Campbell led the singing of cam
paign "pep" soncs.
C C. Edgerlv's team won the'
pennant lor bringing in the most
inorty in Division 'A, with 5480: II.
N. Nelson's team won the "rag" in
Division V, with $54t; E. R. Burke
carried away the honors in Division
C. villi $9.31; the team captained
by Charles Sykes won the banner
in Div ision D, with $415.
Division A reported 1.220; Divi
sion F.. S1.071; Division C, ?!.S:2,
and Division D, The total ot"
the day's reporls was $5.01.5. mak
ing the total amount of pledges in
up to date. 4X), slightly less than
half the whole sum.
The honor roil of men who have
secured pledges totaling ?2S0 or
more contains the. names of six
men. They are, Dr. A. F. Tyler. By
ron R. Hastings. X. H. Nelson, J.
A Lindorholni, E. A. Springer and
Dr. J. M. Patten.
H. M. Rogerson Asked to
om Mantell lroupeici.ed i fajc(f Garup-
" I So srnnorlipe 111110
11 M. Rogerson, former British
school plays in Omaha last vear,
was invited bv Robert Mantell to
j play Shakespearean roles in his com
pany, during the eminent actors vis
it in Omaha recentlv.
Rogerson has not yet decided to
T have my home here but if 1
sell it. I may accept Mr. Mantell's
offer,"' he said.
Rogerson attracted public atten
tion when he resigned as coach for
the 1920 senior play rather than ex
purgate portions of Goldsmith's
classic "The Vicar of Wakefield,"
as he was requester! to do by Miss
Jessie Towne. dean of girls at Cen
tral High school.
St. Paul Bandits Get $51,000, j
51,000 ot Winch Is in Lash;
St. Paul. March 30. Fiftv-one
thousand dollars, including $21,000
in ca"sh, was the loot" obtained by
five bandits who held up the City
bank of St. Paul Tuesday afternoon.
bank officials announced today after
checking uptheir accounts.
The loot included $30,000 in un
registered Liberty bonds.
Police today had not found any
clew to the robbers except the num
ber of the automobile used.
The loss is covered by insurance
bank officials declared.
Man Is Hit by Auto as He
Steps Into Safety Zone
While stepping from the curbing
at Sixteenth and Harney streets into
the safety zone to board a street
car Tuesday evening, J. N. Ham
mond, real estate and insurance man.
2616 Ames avenue, was struck by an
automobile driven by Clark Swear
ingen, 1335 South Ninth street.
Hammond suffered a lacerated left
eye and bruises about the. head and
!od - v - He ,vas take" hme- Swea
ingen ,w as arrested for reckless driv
ing. Man 011 Way to Undertaker
Is Arrested for Speeding
Speeding" east on - Dodge street
near Forty-fifth street. Adolph Liet
cntci't, farmer living west of Omaha,
was arrested by police Sergeant
My little baby died this morning
;aud I. was on my way to an under-
discharged him.
"If he had told me I would not
have arrested him," said Emery.
Judge Is Informed by
Jurors TJiat They Know
More of Law Than He
Chicago, March 30. Despite al
most specific instructions of Judge
Joseph David, a jury in his court
found Ben Smith, coiored, guilty of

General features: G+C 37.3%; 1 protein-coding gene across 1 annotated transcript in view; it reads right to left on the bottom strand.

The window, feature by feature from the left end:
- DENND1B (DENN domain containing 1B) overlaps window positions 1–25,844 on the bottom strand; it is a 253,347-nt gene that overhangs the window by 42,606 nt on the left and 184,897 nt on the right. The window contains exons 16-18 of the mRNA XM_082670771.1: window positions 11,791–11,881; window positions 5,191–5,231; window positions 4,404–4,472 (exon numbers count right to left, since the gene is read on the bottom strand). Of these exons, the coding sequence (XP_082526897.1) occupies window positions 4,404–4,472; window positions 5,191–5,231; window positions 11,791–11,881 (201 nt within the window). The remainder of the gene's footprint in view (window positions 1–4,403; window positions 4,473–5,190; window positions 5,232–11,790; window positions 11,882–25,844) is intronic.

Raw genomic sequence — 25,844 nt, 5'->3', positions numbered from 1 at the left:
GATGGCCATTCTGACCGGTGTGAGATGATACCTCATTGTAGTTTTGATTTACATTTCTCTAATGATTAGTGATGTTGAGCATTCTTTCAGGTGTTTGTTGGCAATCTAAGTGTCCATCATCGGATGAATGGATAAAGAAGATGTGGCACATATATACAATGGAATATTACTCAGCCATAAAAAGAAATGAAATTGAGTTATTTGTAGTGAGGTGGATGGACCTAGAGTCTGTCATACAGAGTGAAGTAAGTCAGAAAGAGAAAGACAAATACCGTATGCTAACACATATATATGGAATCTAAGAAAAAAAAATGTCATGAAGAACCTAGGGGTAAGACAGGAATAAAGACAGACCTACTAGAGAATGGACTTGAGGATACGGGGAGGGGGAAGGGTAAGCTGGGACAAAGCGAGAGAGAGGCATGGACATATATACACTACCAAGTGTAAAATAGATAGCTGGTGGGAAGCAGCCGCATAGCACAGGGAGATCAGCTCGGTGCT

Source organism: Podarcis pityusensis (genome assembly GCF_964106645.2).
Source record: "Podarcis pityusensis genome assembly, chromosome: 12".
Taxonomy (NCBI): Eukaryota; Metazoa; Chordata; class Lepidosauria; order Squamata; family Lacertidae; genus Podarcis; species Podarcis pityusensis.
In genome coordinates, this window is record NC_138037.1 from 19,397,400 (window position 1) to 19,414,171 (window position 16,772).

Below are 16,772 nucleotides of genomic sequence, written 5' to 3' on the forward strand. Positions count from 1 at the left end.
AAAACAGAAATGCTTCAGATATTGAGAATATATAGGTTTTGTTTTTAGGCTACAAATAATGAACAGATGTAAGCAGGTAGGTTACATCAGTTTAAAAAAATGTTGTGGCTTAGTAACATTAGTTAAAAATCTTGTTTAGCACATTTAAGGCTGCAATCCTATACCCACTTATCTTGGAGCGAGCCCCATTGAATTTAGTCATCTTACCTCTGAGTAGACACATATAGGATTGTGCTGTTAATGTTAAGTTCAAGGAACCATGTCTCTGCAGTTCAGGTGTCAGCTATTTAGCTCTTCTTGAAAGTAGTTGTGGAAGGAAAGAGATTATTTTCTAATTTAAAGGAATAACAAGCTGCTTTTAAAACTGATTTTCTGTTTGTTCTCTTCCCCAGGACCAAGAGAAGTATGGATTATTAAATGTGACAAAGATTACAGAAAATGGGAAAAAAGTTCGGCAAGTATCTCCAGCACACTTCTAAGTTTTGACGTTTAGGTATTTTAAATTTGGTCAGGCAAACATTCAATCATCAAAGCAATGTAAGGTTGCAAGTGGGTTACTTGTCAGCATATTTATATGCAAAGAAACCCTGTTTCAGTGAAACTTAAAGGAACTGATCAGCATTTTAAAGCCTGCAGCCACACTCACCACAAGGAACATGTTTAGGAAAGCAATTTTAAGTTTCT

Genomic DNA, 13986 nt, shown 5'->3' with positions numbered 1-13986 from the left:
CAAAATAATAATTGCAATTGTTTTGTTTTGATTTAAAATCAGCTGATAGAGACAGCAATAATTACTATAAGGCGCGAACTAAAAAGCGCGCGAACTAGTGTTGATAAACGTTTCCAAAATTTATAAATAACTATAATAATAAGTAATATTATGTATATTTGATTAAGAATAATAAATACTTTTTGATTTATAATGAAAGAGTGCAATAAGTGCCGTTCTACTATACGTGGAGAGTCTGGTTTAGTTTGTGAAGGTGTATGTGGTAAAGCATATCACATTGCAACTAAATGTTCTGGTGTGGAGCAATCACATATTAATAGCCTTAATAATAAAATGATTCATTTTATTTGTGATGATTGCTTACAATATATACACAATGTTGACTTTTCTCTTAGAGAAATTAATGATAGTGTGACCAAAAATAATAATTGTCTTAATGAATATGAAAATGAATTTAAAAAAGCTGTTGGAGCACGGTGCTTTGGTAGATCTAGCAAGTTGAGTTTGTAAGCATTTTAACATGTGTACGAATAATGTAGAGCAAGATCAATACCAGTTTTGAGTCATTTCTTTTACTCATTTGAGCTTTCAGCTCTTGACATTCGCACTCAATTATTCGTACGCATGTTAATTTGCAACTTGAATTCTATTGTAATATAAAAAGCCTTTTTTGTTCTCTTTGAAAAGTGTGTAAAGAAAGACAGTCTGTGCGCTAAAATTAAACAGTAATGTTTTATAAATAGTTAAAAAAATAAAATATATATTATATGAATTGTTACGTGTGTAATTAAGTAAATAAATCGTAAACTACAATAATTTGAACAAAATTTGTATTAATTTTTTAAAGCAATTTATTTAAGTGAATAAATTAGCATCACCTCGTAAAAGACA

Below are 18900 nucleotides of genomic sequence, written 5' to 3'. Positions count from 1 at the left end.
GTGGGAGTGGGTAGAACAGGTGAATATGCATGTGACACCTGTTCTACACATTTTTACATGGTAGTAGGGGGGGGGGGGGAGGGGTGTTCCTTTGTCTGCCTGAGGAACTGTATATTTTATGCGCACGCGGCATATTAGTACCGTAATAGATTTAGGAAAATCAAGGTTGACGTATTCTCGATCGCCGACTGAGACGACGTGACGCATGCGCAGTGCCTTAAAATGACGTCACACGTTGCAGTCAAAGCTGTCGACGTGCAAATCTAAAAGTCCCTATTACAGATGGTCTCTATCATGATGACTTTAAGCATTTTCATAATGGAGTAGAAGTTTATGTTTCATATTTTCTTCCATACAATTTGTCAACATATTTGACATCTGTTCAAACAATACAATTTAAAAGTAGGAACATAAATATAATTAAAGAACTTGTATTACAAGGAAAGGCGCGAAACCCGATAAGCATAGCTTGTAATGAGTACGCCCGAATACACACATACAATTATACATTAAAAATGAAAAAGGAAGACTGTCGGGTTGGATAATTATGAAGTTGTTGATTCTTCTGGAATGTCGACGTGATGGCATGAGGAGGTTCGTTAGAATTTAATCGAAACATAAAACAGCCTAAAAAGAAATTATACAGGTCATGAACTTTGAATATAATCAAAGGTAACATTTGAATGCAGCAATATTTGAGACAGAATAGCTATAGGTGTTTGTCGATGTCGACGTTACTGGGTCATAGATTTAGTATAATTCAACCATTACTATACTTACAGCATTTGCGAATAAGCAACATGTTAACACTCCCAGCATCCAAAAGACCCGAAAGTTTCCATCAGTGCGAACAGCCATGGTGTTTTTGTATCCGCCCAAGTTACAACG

a serious offense against a 16-year-tdd
white boy. The judge set the
verdict aside as he had told the
jurors he would do so, if a verdict
of guilty was found, declaring the
evidence insufficient.
"You evidently think you know.
more aoout the law than the court,
the judge said,to the jury.
"We do, the foreman said.
.s .
' i-iyiyyffrnrimnlAiiVi
of the coupe in which two women
north side of the city yesterday
the scene ot the wreck by The Bee
Legion to Exhibit
Implements of War
At Building Show
A complete array of the small im
plements of warfare will be exhibi
ted by the Douglas County post of
the American Legion at the Com
plete Building show to be held st
the Auditorium April 18-23. Robert
C. Mitchell and Charles A. Fra:ike,
promoters of the show, gave the
space to the Legion men gratis.
H. C. Hough, adjutant of the post,
said vesterday that all members of
the " Legion who had relics of the L'
war would be requested to lend t.ieni
for the exhibit. Ex-service men will
be solicited to join the local organ
ization and data relative to the war
risk insurance bureau, vocational
training and public health service
will be given out.
Warhoochee Must
v Pay Back $250, Fee
Varhoochcc Areyano Indian
princess, soothsaver and herb healer,
is out $250.
In fact, she's really out?500.
So decreed Municipal Judge Bald
win yesterday afternoon.
Thomas Garup, 6805 South Thir
teenth street, sued Warhoochee for
$250 which he said he paid as half
of a fee of $500 for the princess to
cure his wife of attacks of epilepsy.
Garup charged Warhoochee did
not effect a cure and sought to re
trieve his $250 through the courts.
Judge Baldwin heard the case last
Friday afternoon, at which time the
Indian princess waxed saucy on the
witness stand.
Then the judge took the case un
der advisement and yesterday dc-
So Warhoochee must pav bacw
t-iat $250 to Garup and lose the other
$250 she had figured on adding to
her bank account which helps keep
her trio of automobiles running.
Man Held Up and Robbed as
He Starts to Enter His Home
While attempting to unlock the door
of his home at 9 Tuesday night, Ed
ward Muenz. foreman at the Loose
Wiles Biscuit company, 2003 Nicho
las street, was held tap and-robbed
of $25 by two men who pounced
upon him from the storm doorway.
Muenz struck one of the highway
men on the jaw, he told the police,
but the other draw a long knife and
threatened to cut .his throat with it.
1 Both highwaymtn escarped.
Former Owner of Empress
Theater in Omaha Dies
Paul Le Marquand, formerly one
of the business partners of the Em
press theater here, died Tuesday
,in Minneapolis. , Mr. Le Marquand
was well known in theatrical circles
throughout the middle west. He